BUNCH OF FIVES: Chris Riley | NARC. | Reliably Informed | Music and Creative Arts News for Newcastle and the North East

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Taken from his forthcoming second album Echoes In The Gloaming, Durham-based singer-songwriter Chris Riley releases his new single, Making Waves. Here, he reveals some of his favourite, but perhaps lesser-known, folk acts…

Shirley Collins and Davy Graham – Hares on the Mountain

From the wondrous Folk Roots, New Routes album of 1964 is this take on a very old and mysterious English folk song, referenced in Robert Graves’ White Goddess no less. Shirley’s vocal so pure, but wistful. Davy, the maestro, playful and inventive, picking loosely over chords behind the vocal, the erratic notes almost mirroring hares gamboling on the hillside. Hares, if you’re reading this, please gambol irresponsibly!

The Incredible String Band – Loverman

A demo from before the release of their second, full-on psychedelic 5,000 Spirits album. This is a delightful pop song, really. Courted by Joe Boyd at the same time as he did the Pink Floyd, you can hear the same Barretty irreverence in the funny lyrics, over some really cool riffs. Loverman wasn’t released by the ISB for thirty years, although Al Stewart did a lively rendition on his first album way back in the 1960s.

The Famous Jug Band – Black is the Colour

The not at all commercially minded Clive Palmer left the Incredible String Band after their first album and before too long ended up recording one beautiful album, Sunshine Possibilities, with this Cornish folk group. I believe this is a Norwegian folk song that became a standard. I’ve not heard a finer version than this, sung by Jillian Johnson who was courted by Roger Taylor around this time before fame came calling for him. I’m not sure if his hair was black then, though.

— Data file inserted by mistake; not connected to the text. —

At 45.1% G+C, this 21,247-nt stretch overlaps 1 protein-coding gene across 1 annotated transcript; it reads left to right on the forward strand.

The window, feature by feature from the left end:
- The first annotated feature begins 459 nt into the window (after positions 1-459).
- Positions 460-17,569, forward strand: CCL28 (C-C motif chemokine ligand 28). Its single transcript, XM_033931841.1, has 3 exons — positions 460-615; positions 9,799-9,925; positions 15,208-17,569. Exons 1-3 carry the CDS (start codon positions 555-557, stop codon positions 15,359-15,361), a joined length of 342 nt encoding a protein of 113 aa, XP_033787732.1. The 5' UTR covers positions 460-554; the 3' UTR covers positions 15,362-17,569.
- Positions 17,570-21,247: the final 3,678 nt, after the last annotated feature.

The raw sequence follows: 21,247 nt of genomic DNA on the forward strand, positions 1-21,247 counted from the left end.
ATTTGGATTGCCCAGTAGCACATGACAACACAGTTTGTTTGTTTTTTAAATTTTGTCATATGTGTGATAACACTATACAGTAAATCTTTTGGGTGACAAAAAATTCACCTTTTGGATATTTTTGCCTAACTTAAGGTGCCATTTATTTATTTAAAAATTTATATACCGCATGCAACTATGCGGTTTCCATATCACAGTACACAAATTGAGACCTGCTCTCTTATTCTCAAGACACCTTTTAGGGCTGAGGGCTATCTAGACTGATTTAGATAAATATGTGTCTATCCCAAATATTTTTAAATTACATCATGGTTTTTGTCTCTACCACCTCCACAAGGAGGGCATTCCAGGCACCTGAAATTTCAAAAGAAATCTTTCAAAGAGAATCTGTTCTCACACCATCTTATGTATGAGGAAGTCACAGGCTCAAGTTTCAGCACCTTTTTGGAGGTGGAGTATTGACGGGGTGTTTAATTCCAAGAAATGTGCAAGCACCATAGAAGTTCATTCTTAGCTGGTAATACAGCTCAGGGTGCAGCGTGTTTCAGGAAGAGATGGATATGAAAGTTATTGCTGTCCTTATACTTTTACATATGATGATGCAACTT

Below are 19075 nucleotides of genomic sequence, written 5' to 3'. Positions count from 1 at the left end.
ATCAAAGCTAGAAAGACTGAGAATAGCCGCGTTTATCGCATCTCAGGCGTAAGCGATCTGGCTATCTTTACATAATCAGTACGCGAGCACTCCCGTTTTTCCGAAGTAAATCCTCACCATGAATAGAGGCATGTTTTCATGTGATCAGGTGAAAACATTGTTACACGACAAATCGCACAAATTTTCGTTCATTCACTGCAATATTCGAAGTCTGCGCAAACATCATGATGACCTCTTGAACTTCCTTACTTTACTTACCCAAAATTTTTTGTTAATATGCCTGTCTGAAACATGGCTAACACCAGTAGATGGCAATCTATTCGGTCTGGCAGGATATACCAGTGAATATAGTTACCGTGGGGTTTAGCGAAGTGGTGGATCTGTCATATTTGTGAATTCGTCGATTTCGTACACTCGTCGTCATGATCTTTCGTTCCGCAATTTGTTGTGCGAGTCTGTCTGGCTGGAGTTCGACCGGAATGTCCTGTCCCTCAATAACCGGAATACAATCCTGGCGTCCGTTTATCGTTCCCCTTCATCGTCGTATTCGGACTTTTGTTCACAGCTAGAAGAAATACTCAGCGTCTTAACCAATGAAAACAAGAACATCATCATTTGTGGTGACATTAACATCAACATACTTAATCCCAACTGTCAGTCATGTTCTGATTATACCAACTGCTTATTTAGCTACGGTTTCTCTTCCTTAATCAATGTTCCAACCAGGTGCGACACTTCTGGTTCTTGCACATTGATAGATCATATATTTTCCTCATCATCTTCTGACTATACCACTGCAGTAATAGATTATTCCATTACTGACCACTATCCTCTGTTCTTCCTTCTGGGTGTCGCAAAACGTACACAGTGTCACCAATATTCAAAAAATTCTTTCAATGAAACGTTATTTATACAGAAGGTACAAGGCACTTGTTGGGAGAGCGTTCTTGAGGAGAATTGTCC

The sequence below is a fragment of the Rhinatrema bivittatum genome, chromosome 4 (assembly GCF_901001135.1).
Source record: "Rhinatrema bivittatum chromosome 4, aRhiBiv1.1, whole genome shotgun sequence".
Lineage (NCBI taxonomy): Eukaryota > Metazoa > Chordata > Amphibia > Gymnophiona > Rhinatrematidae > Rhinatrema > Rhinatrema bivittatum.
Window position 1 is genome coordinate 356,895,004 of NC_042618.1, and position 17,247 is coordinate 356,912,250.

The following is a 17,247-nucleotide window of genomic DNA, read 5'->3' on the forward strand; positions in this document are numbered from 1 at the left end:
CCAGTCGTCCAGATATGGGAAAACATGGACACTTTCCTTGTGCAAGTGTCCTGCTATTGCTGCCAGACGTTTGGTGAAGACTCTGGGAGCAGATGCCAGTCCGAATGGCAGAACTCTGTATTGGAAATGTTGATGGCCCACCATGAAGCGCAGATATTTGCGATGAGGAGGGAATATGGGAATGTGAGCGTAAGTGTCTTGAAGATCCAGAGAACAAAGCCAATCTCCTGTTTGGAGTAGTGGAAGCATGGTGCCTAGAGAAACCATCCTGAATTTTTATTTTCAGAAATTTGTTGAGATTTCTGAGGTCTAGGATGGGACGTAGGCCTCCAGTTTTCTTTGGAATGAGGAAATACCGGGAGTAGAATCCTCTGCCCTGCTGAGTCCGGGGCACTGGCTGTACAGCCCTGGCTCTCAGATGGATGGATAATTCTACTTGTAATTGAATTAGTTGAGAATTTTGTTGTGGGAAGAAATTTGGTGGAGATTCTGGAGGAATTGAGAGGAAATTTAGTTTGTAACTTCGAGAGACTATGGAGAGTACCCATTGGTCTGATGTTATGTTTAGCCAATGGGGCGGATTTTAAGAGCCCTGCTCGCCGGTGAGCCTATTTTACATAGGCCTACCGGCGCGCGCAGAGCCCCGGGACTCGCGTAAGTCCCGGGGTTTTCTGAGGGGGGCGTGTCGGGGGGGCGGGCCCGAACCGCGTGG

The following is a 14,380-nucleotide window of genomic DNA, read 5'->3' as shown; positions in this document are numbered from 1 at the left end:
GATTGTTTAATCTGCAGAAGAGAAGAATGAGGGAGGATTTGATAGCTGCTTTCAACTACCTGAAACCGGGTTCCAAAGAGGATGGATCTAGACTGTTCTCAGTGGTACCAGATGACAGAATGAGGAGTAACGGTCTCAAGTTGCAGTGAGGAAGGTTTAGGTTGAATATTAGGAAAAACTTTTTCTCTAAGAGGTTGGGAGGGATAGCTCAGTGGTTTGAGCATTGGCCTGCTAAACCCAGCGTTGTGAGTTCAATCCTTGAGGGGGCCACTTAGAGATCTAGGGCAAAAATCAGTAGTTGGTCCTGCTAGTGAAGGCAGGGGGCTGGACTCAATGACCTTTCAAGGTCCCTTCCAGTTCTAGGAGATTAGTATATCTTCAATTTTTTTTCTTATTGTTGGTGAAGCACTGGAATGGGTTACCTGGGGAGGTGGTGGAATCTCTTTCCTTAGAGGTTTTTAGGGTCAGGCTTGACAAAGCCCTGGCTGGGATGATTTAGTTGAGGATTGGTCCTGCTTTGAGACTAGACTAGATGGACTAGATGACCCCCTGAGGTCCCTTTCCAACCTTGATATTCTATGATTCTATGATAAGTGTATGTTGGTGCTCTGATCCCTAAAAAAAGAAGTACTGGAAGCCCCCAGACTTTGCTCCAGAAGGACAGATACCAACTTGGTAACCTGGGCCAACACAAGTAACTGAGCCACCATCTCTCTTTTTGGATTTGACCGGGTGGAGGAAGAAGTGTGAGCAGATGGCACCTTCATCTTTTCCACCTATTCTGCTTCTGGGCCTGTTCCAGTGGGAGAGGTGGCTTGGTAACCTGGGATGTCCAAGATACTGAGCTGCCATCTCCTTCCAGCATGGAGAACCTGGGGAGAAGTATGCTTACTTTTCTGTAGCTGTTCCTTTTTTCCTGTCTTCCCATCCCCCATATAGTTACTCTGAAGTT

Hamish Imlach – Pretty Little Horses

I’m flying the flag for Hamish here, a very entertaining Scottish folk singer who released numerous albums in the 1960s and 70s. None of these are on streaming platforms, although there is an extensive compilation album on there which includes this song. Hamish’s Ballads of Booze is one of the very best drinking albums, as is the follow up Old Rarity from which this gorgeous version of a traditional American lullaby is taken. There is some lovely accompaniment from Tam Harvey on slide guitar here on this one and you can here the folk singing miileage in Hamish’s picking and singing, too – a peach of a tune! 

Spirogyra – Love Is A Funny Thing

From the Canterbury band’s 1971 debut is this little gem sung perfectly by Barbara Gaskin. What a mood a guitar, a voice and a couple of treble recorders can conjure! It makes you want to cry in joy at the wonder of it all if you’re not careful.


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